Use of Scientific Evidence in EU Policy-Making: Better Accountability for EU Decision-Making?

    • IMG_6959
    • Presentation speakers
      • Edina Ocsko, Central European University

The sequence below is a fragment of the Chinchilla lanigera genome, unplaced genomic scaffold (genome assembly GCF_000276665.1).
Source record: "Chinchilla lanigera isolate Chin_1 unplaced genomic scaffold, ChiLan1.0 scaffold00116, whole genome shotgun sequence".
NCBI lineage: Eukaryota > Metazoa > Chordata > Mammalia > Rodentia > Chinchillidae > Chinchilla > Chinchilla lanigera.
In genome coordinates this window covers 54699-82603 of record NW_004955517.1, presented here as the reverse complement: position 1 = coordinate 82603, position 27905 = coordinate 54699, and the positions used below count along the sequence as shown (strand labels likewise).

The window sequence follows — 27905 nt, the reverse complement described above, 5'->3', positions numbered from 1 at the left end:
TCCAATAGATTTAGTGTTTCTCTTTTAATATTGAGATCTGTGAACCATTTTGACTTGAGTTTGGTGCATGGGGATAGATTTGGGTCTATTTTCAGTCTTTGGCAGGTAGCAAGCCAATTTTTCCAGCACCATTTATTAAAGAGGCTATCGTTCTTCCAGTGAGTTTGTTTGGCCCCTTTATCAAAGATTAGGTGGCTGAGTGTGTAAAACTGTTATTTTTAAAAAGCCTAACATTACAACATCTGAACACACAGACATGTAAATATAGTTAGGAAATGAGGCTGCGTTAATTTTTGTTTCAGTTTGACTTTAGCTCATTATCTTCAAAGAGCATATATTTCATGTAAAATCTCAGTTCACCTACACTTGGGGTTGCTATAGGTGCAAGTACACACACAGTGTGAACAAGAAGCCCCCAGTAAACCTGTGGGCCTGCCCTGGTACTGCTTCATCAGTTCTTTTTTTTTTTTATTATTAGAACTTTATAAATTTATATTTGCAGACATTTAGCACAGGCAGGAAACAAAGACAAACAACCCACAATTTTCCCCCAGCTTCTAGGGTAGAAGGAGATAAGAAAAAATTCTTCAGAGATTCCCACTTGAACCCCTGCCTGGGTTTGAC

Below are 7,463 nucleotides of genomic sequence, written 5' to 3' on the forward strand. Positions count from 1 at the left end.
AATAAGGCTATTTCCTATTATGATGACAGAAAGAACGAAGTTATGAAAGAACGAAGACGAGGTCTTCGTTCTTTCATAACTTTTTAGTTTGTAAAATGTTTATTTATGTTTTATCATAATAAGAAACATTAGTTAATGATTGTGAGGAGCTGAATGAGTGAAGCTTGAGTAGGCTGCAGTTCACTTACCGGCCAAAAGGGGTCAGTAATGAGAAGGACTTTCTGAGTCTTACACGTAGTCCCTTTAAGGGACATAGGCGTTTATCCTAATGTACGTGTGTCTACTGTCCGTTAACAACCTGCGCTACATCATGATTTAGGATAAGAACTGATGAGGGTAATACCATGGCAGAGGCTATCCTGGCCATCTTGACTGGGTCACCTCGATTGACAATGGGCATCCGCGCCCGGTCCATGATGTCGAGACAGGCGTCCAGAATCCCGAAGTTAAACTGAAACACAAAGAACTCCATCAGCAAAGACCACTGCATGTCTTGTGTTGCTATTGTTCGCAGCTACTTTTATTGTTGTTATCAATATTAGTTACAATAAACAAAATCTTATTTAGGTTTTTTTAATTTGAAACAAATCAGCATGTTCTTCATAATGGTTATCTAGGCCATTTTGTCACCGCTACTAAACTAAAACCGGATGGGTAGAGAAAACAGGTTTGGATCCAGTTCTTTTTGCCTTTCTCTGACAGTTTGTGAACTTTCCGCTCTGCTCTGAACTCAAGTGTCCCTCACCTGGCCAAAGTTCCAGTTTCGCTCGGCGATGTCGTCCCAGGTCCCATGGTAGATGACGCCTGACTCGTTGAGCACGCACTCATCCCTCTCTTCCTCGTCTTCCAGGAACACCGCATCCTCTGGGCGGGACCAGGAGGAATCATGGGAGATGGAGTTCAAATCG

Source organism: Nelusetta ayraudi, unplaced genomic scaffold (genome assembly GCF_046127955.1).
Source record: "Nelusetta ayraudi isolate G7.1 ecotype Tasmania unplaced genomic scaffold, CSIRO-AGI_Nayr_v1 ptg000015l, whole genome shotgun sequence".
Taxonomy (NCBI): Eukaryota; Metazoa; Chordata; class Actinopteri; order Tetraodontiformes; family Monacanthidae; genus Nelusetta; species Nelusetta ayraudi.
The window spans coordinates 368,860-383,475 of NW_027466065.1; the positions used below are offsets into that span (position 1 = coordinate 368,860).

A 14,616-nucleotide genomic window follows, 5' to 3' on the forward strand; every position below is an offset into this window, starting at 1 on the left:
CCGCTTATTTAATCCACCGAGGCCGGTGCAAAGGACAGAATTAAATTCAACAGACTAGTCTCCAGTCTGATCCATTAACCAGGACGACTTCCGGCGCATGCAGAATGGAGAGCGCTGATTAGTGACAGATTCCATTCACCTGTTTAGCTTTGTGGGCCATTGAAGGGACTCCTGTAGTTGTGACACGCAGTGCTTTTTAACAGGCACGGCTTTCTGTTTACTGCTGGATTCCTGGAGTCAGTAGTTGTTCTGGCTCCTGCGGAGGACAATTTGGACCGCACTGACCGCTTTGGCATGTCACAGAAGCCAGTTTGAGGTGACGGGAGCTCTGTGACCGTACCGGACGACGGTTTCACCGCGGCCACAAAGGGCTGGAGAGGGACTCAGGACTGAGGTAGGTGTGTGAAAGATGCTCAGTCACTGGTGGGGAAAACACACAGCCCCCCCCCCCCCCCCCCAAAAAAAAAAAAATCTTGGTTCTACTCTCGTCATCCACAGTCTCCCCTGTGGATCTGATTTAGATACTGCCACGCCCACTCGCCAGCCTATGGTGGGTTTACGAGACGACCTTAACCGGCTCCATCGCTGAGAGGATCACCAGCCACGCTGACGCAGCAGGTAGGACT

It was often argued in the past that lessons offered by policy evaluations rarely had a real impact on subsequent policy-decisions in the EU and elsewhere. However, important changes are taking place that influence the nature of EU decision-making.The Better Regulation agenda (launched in 2002) threw new light on policy-assessment research, and it is now the stated aim of the European Commission to better utilise programme evaluation and impact assessment results in policy-making. Data collection and the methods used for programme evaluation have also improved considerably over the past years, and increasing attention is now paid by academics and practitioners alike to what extent various methods can be utilized in programme evaluations. The paper aims to explore such changes in EU decision-making in the context of rural development policy. Rural development policy has traditionally been a policy-field dominated by political (farmers’ representations) interests in the EU. However, relevant rural stakeholders exert an increasing deliberative pressure on policy-making, and call for more accountability in decision-making.Data collection and quantitative methods are also used more extensively in rural development policy evaluations. This process may result in a combination of factors (other than political and interest group pressure) that impact on policy decisions, such as scientific/research findings and wide-scale stakeholder consultations. The paper particularly aims to explore these issues at national (Hungary) and European Commission levels with a view to the development of EU rural development policy for the programming period of 2014-2020.